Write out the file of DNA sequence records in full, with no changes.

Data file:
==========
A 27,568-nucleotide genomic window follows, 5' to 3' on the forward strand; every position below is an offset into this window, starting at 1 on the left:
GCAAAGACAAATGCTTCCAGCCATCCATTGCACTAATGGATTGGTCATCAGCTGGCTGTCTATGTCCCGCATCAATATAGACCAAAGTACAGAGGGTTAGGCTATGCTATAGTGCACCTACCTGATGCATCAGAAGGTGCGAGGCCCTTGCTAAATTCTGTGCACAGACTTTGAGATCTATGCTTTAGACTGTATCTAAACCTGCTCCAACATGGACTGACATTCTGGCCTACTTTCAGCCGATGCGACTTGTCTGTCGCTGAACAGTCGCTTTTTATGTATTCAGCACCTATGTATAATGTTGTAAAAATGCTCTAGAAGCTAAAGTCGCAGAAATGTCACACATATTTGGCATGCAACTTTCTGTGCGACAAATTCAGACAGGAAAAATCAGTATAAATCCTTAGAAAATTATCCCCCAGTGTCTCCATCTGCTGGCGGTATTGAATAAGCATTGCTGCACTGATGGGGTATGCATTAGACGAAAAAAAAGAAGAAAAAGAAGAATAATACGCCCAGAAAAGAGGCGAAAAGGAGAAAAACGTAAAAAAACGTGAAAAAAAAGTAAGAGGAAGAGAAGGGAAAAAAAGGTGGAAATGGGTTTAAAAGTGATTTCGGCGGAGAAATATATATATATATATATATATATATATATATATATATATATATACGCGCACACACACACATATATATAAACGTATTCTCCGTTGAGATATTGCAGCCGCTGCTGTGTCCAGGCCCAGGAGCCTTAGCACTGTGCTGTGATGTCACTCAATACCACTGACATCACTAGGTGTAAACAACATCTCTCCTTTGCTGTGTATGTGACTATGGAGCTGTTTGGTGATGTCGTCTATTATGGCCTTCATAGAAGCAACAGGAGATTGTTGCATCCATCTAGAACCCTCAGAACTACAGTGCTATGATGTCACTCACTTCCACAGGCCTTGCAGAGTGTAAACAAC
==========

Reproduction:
A 27,568-nucleotide genomic window follows, 5' to 3' on the forward strand; every position below is an offset into this window, starting at 1 on the left:
GCAAAGACAAATGCTTCCAGCCATCCATTGCACTAATGGATTGGTCATCAGCTGGCTGTCTATGTCCCGCATCAATATAGACCAAAGTACAGAGGGTTAGGCTATGCTATAGTGCACCTACCTGATGCATCAGAAGGTGCGAGGCCCTTGCTAAATTCTGTGCACAGACTTTGAGATCTATGCTTTAGACTGTATCTAAACCTGCTCCAACATGGACTGACATTCTGGCCTACTTTCAGCCGATGCGACTTGTCTGTCGCTGAACAGTCGCTTTTTATGTATTCAGCACCTATGTATAATGTTGTAAAAATGCTCTAGAAGCTAAAGTCGCAGAAATGTCACACATATTTGGCATGCAACTTTCTGTGCGACAAATTCAGACAGGAAAAATCAGTATAAATCCTTAGAAAATTATCCCCCAGTGTCTCCATCTGCTGGCGGTATTGAATAAGCATTGCTGCACTGATGGGGTATGCATTAGACGAAAAAAAAGAAGAAAAAGAAGAATAATACGCCCAGAAAAGAGGCGAAAAGGAGAAAAACGTAAAAAAACGTGAAAAAAAAGTAAGAGGAAGAGAAGGGAAAAAAAGGTGGAAATGGGTTTAAAAGTGATTTCGGCGGAGAAATATATATATATATATATATATATATATATATATATATATATATACGCGCACACACACACATATATATAAACGTATTCTCCGTTGAGATATTGCAGCCGCTGCTGTGTCCAGGCCCAGGAGCCTTAGCACTGTGCTGTGATGTCACTCAATACCACTGACATCACTAGGTGTAAACAACATCTCTCCTTTGCTGTGTATGTGACTATGGAGCTGTTTGGTGATGTCGTCTATTATGGCCTTCATAGAAGCAACAGGAGATTGTTGCATCCATCTAGAACCCTCAGAACTACAGTGCTATGATGTCACTCACTTCCACAGGCCTTGCAGAGTGTAAACAAC